This is our first blog dedicated to cloud computing. It is intended to be used by all interested on the cloud, to share ideas, questions and best practices on how to program on the cloud.
Currently, everyone seems to have different definition of what cloud computing really means. That is why we decided to create this blog, hoping that it will guide you step by step through the whole process of using it as a platform of your cutting edge applications.
In this blog we will talk about Google and its web application hosting service – App Engine. We will cover its basic concepts and how to write applications for it.
Introducing Google App Engine
Gives you an overview of Google App Engine and its components, tools, and major features.
Creating an application
Describes how to create an application, setting up a development environment, setting up accounts and domain names, and deploying the application on Google App Engine. It also demonstrates how to use of the App Engine features – Google Accounts, the data store, and memcache – to implement a pattern to many web applications: storing and retrieving user preferences.
Handling Web requests
Contains details about App Engine’s architecture, the various features of the frontend, app servers, and static file servers, and details about the App Server runtime environment for Python and Java. The frontend routes requests to the App Engine servers and the static file servers, and manages secure connections and Google Accounts authentication and authorization.
Gives a brief introduction of the App Engine datastore, a strongly consistent scalable data object storage system with support for local transactions. It also introduces data entities, keys and properties, and Python and Java APIs for creating, updating, and deleting entities.
Describes the datastore queries and indexes, and the Python and Java APIs for queries. The App Engine datastore’s query engine uses prebuilt indexes for all queries. This paragraph describes the features of the query engine in detail, and how each feature uses indexes. It also discusses how to define and manage indexes for your application queries.
Talks about datastore transactions and how to keep your data consistent. The App Engine datastore uses local transactions in a scalable environment. This paragraph attempts to provide a complete explanation of how the datastore updates data, and how to design your data and your app to best take advantage of these features.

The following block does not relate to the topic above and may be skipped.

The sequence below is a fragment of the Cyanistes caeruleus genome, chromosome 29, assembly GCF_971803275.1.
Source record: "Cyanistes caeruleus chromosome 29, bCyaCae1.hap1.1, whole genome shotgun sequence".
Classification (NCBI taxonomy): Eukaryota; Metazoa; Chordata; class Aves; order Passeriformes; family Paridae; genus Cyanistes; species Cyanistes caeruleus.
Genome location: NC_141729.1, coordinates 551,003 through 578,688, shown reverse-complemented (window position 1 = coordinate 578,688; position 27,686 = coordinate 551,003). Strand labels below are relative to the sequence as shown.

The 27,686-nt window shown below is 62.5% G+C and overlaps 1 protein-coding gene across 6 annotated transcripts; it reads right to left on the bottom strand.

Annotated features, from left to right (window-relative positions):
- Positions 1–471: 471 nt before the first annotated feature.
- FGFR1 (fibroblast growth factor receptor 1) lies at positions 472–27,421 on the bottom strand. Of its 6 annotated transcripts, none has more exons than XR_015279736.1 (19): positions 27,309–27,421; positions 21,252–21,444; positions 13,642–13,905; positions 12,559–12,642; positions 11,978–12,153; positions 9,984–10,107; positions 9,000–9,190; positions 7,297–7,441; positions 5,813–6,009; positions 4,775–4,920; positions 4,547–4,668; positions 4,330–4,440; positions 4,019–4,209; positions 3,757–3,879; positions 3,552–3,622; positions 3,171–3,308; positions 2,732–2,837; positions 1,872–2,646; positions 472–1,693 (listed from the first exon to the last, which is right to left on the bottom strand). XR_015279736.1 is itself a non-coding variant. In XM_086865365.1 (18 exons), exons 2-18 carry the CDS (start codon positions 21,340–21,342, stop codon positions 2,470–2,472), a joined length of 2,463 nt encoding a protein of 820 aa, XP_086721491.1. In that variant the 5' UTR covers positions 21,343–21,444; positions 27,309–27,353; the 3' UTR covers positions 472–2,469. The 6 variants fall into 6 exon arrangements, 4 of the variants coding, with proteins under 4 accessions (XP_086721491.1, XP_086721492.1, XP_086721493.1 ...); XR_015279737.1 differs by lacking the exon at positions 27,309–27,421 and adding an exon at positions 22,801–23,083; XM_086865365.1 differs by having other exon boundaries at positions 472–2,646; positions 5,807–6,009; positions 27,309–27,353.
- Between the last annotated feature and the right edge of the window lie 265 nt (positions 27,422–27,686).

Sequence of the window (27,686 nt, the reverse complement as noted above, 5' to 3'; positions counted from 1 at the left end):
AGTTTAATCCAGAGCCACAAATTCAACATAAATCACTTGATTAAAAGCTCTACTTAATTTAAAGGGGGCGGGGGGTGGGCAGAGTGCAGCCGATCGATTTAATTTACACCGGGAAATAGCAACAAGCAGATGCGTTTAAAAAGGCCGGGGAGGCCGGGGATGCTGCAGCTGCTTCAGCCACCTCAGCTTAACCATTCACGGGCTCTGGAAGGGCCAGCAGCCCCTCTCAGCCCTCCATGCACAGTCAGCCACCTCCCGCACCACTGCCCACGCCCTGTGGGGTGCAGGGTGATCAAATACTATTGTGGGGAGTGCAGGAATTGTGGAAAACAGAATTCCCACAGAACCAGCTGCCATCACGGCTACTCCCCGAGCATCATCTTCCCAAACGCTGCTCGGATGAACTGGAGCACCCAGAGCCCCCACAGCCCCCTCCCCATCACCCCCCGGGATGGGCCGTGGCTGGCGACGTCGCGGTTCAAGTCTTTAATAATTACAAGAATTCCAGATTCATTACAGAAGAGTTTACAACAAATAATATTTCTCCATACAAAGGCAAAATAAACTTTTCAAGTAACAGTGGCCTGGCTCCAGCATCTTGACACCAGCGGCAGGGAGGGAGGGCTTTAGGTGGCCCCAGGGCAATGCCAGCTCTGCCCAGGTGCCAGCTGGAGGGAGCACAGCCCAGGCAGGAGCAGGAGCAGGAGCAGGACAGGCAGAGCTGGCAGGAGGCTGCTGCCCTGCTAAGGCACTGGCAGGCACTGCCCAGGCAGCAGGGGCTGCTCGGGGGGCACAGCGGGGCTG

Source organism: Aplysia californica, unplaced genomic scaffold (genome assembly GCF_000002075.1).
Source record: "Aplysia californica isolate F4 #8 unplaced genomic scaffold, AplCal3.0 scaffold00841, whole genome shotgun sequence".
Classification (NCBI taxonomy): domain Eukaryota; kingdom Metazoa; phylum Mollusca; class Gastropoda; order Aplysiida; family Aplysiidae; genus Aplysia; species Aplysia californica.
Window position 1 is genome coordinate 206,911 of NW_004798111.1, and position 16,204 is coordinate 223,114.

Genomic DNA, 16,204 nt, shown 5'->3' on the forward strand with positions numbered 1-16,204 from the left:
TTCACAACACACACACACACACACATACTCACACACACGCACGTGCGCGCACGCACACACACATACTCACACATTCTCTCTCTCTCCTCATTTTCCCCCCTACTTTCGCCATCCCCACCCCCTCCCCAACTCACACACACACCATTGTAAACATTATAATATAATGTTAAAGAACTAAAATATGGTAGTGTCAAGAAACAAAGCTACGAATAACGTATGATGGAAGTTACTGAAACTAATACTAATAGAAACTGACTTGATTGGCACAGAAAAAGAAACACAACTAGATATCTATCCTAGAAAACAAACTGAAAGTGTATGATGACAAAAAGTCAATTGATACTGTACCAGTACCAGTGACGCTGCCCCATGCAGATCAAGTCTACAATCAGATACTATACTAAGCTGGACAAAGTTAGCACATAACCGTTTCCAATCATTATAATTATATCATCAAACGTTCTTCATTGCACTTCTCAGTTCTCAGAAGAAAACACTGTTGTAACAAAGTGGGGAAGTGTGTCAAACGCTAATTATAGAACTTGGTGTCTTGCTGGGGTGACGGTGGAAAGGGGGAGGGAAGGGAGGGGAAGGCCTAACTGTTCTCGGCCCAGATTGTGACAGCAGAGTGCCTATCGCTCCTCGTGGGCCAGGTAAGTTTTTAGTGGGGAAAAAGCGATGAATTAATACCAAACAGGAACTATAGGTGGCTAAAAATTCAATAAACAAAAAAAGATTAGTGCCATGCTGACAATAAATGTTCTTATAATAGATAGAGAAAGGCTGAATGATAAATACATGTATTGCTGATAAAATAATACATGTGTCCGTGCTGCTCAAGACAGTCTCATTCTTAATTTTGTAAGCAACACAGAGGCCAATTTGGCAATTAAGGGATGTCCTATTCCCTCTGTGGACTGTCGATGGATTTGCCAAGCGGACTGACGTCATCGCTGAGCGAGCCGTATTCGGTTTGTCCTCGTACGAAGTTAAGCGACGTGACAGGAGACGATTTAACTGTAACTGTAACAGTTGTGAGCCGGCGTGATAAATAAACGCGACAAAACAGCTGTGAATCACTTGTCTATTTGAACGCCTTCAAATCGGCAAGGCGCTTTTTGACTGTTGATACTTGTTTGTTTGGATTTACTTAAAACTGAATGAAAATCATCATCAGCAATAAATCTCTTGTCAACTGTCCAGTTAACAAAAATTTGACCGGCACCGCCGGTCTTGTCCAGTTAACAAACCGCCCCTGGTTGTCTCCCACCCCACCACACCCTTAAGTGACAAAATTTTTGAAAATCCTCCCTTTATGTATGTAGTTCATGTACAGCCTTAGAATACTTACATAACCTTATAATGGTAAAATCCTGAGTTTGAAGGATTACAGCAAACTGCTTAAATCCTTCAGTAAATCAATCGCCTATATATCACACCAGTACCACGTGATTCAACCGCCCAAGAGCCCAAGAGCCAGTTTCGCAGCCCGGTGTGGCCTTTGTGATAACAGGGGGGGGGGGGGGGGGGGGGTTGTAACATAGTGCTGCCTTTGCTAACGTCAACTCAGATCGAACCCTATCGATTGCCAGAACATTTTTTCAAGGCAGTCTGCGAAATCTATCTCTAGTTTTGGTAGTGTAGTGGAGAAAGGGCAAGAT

Data Modeling with Python
Introduces data modeling with Python, how to use Python data modeling API to enforce invariants in your data schema. The datastore itself is a schemaless, a fundamental aspect of its scalability.
The Java Persistence API
Introduces the Java Persistence API (JPA), how its concepts translate to the datastore, how to use it to model data schemas, and how using it makes your application easier to port to other environments. JPA is a J2EE standard interface. App Engine also supports another standard interface known as Java Data Objects (JDO), though JDO will not be covered.
The Memory Cache
Gives an overview of Google’s memory cache service – memcache, and its Python and Java APIs. Aggressive caching is essential for high-performance web applications.
Fetching URL and Web Resources
Talks about how to fetch resources on the Internet via HTTP by using the URL Fetch service.
Sending and Receiving Mail and Instant Messages
Talks about how to send and receive mail and instant messages. It covers receiving mail and XMPP chat messages relayed by App Engine using request handlers. It also discusses creating and processing messages using tools in the API.
Bulk Data Operations and Remote Access
Gives you and introduction of how to perform large maintainance operations on your live application using scripts running on your computer. Tools included in the SDK make it easy to back up, restore, load, and retrieve data in your datastore. You can also write your own tools using the remote access API for data transformations and other jobs. You can also run an interactive Python shell that uses the remote API to manipulate a live Python or Java app.
Task Queues and Scheduled Tasks
Introduces queues and scheduled tasks. Task queues perform tasks in parallel by running your code on multiple application servers. Tasks can also be executed on a regular schedule with no user interaction.
The Django Web Application Framework
Gives an overview of the Django Web Application Framework with the Python runtime environment. It discusses how to set up a Django project, using the Django App Engine Helper, and taking advantage of features of Django via the Helper such as using the App Engine data modeling interface with forms and text fixtures.
Deploying and Managing Applications
Talks about how to deploy, upload and run your applications on App Engine, to update and test an application using app versions, and how to manage and inspect the running application.